Jared Kushner Draws Criticism Over Comments On Federal Stockpile, Role In U.S. Government’s Coronavirus Response
NPR: Jared Kushner’s Role In Coronavirus Response Draws Scrutiny, Criticism
“…Kushner, a real estate executive with no public health expertise, generally works behind scenes at the White House. So, critics have been curious about his role in the administration’s efforts to confront the coronavirus pandemic. He has emerged with a central role working with the Federal Emergency Management Agency to oversee the distribution of vital medical supplies to hospital and health care providers. On Thursday, he explained that Trump and Vice President Pence came to him looking for new ideas and ‘outside of the box’ thinking. But his lack of experience has drawn scrutiny, especially when he referred to the national stockpile of medical supplies as ‘our stockpile.’ ‘The notion of the federal stockpile was it’s supposed to be our stockpile,’ he said. ‘It’s not supposed to be states’ stockpiles that they then use.’ The backlash was quick and harsh…” (Ordoñez, 4/4).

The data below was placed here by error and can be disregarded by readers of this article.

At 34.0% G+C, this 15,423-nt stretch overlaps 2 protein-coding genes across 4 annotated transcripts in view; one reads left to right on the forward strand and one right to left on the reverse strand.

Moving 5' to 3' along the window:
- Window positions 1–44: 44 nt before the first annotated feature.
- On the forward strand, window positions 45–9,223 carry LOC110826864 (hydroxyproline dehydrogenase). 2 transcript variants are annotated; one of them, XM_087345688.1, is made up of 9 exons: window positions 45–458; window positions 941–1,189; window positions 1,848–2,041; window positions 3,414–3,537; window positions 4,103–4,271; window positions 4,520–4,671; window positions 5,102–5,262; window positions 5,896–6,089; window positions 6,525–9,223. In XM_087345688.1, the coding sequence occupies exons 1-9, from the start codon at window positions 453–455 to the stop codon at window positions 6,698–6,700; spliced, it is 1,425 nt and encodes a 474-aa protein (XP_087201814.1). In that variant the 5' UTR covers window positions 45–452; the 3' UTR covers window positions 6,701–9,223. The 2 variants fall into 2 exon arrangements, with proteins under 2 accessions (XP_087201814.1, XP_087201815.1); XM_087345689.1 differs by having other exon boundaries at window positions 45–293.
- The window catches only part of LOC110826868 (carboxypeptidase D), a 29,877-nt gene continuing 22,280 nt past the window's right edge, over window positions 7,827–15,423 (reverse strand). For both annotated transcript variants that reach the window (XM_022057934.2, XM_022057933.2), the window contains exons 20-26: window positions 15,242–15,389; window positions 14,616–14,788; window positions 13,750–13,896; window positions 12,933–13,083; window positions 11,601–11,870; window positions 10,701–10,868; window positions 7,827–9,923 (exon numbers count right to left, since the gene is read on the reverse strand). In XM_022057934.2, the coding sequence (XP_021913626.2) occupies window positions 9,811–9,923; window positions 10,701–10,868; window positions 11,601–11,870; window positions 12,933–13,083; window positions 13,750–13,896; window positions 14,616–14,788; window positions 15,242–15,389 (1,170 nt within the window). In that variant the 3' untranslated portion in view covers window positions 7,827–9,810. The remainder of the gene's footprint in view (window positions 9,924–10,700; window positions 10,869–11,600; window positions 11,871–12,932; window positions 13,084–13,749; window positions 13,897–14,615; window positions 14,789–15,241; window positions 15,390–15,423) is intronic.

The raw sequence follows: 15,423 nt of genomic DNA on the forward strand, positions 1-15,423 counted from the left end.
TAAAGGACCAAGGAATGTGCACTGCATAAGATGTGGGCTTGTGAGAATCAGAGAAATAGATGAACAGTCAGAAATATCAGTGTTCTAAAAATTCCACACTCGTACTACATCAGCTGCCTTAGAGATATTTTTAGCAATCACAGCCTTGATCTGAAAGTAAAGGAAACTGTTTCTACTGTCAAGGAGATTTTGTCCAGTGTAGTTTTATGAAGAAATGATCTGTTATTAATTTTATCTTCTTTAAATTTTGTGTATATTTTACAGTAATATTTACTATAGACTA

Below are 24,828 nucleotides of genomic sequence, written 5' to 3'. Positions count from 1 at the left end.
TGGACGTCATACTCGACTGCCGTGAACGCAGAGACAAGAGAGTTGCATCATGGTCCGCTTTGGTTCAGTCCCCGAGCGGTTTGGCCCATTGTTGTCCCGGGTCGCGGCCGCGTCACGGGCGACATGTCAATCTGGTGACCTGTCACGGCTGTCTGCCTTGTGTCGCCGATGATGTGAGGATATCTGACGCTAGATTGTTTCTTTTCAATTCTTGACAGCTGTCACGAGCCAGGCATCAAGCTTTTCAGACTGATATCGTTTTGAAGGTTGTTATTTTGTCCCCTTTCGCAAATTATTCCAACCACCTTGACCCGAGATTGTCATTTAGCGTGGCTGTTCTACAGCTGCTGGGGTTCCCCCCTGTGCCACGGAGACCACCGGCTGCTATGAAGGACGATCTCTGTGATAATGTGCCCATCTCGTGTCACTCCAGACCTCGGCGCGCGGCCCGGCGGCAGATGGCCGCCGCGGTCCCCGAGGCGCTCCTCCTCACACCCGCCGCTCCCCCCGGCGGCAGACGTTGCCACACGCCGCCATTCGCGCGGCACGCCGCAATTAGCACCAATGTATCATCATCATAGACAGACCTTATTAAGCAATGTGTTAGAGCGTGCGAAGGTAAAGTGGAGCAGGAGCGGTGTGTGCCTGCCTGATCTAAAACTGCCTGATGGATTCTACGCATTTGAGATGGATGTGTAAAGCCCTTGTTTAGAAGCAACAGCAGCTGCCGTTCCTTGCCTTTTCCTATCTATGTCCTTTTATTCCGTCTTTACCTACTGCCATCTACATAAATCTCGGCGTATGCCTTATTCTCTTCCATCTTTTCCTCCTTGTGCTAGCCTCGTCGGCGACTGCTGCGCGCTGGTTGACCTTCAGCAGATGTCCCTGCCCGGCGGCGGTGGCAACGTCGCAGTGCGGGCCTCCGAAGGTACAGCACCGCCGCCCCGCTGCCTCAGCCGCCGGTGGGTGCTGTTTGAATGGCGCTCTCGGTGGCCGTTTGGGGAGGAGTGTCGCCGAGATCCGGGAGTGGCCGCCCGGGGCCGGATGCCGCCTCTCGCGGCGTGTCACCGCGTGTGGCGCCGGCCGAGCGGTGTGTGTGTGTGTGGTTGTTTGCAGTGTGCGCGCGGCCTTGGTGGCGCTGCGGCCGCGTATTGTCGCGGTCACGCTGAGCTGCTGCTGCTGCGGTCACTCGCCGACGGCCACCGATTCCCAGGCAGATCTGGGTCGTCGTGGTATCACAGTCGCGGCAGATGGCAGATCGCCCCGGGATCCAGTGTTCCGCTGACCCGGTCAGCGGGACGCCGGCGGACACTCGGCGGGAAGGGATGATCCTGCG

USA TODAY: Jared Kushner makes coronavirus briefing appearance, draws backlash for ‘our stockpile’ comment
“…Former White House ethics chief Walter Shaub pointed out that the website of the Strategic National Stockpile points to its potential use by state and local governments. ‘It is for the American people…as the federal government’s OWN strategic national stockpile website assures us!’ he wrote. The wording on the Strategic National Stockpile’s website was later changed. ‘The Strategic National Stockpile’s role is to supplement state and local supplies during public health emergencies,’ it now reads, noting that ‘many states have products stockpiled, as well.'” According to an archived version of the website, it previously said the stockpile was for use when ‘local supplies to run out’ and ‘when state, local, tribal, and territorial responders request federal assistance to support their response efforts’…” (Wu, 4/3).
The KFF Daily Global Health Policy Report summarized news and information on global health policy from hundreds of sources, from May 2009 through December 2020. All summaries are archived and available via search.